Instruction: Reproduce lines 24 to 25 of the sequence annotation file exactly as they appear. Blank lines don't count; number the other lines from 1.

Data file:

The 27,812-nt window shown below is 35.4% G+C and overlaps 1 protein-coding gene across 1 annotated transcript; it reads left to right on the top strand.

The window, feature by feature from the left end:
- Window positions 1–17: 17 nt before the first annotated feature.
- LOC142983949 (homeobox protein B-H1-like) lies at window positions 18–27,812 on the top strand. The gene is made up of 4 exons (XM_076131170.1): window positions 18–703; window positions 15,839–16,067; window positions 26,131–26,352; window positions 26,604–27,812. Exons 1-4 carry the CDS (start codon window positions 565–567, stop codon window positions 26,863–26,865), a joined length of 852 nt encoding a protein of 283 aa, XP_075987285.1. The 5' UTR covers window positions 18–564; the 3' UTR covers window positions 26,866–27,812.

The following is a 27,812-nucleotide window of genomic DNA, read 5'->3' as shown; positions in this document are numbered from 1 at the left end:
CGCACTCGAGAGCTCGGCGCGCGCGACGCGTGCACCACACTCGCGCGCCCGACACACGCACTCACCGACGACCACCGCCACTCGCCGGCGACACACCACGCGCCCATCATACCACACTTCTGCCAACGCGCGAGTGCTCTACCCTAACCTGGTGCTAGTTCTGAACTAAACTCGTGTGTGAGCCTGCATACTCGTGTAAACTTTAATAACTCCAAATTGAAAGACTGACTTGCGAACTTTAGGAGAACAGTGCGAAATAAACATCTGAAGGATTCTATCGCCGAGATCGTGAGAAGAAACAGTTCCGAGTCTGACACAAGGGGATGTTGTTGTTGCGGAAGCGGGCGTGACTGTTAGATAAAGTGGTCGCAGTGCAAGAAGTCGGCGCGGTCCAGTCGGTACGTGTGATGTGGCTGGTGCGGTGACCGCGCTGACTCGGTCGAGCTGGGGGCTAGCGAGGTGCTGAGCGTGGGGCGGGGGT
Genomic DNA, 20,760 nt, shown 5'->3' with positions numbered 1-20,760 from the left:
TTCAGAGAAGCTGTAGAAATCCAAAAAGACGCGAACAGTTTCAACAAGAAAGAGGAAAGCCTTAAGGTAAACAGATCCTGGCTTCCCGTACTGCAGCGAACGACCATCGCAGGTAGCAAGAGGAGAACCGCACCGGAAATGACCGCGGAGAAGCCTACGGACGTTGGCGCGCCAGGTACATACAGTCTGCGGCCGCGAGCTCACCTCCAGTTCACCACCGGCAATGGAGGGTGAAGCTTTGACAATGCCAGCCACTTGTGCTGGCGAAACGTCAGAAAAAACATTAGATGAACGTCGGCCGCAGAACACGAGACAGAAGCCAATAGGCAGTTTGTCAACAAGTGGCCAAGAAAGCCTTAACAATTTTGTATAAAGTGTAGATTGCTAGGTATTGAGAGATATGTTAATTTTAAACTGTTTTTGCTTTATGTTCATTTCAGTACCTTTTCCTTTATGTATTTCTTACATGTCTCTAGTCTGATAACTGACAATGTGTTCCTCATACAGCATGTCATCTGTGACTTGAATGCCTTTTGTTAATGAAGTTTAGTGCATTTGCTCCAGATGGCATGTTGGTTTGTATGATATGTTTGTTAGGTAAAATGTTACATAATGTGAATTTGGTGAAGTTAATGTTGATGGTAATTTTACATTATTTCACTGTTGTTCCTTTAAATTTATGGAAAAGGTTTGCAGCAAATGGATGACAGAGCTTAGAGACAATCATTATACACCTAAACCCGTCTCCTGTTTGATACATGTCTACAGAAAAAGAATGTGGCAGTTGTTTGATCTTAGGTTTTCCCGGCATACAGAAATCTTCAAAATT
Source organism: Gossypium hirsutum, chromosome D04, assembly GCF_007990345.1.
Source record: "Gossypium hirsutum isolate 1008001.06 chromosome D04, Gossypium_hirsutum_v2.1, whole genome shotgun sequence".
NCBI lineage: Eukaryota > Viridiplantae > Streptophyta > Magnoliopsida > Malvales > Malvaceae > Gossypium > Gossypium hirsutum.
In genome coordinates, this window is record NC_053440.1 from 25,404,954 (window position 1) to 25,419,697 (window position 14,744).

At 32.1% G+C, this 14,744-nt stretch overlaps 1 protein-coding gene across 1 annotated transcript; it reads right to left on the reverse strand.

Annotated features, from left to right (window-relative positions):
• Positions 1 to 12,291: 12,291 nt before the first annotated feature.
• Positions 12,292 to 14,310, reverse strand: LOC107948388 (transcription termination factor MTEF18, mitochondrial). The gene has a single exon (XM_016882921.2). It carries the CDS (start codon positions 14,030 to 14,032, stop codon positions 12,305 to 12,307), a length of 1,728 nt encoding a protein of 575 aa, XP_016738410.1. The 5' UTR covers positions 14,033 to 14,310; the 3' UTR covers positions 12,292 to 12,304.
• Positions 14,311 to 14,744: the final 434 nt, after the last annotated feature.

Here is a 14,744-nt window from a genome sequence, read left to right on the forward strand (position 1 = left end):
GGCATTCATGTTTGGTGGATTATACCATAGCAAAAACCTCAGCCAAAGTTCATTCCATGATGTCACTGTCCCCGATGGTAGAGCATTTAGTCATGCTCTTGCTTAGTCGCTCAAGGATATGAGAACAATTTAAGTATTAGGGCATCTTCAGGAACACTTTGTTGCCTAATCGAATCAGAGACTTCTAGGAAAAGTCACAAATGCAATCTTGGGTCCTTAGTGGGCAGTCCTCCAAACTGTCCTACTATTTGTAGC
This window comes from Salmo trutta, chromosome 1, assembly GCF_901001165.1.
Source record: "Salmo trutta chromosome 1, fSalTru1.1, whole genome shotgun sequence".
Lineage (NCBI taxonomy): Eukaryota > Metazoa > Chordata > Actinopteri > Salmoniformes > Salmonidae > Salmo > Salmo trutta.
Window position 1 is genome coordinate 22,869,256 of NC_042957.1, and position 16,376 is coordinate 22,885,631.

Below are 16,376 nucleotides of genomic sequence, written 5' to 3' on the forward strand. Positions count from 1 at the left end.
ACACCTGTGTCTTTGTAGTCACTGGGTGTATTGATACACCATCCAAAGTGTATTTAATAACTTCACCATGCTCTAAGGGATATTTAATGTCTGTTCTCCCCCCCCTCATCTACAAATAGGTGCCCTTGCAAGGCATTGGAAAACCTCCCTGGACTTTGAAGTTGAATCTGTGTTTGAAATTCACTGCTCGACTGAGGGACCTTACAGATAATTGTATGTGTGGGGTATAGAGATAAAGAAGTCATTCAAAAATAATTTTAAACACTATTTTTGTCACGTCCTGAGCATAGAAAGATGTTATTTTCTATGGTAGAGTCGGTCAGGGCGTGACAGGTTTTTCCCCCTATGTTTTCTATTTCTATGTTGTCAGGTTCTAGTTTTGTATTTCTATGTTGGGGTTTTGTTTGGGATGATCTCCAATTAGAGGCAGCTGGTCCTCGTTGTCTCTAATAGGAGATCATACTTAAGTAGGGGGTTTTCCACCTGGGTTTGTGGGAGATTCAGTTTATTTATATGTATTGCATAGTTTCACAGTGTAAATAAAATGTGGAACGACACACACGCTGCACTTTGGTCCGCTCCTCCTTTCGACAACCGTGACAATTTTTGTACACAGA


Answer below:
Below are 16,376 nucleotides of genomic sequence, written 5' to 3' on the forward strand. Positions count from 1 at the left end.
ACACCTGTGTCTTTGTAGTCACTGGGTGTATTGATACACCATCCAAAGTGTATTTAATAACTTCACCATGCTCTAAGGGATATTTAATGTCTGTTCTCCCCCCCCTCATCTACAAATAGGTGCCCTTGCAAGGCATTGGAAAACCTCCCTGGACTTTGAAGTTGAATCTGTGTTTGAAATTCACTGCTCGACTGAGGGACCTTACAGATAATTGTATGTGTGGGGTATAGAGATAAAGAAGTCATTCAAAAATAATTTTAAACACTATTTTTGTCACGTCCTGAGCATAGAAAGATGTTATTTTCTATGGTAGAGTCGGTCAGGGCGTGACAGGTTTTTCCCCCTATGTTTTCTATTTCTATGTTGTCAGGTTCTAGTTTTGTATTTCTATGTTGGGGTTTTGTTTGGGATGATCTCCAATTAGAGGCAGCTGGTCCTCGTTGTCTCTAATAGGAGATCATACTTAAGTAGGGGGTTTTCCACCTGGGTTTGTGGGAGATTCAGTTTATTTATATGTATTGCATAGTTTCACAGTGTAAATAAAATGTGGAACGACACACACGCTGCACTTTGGTCCGCTCCTCCTTTCGACAACCGTGACAATTTTTGTACACAGA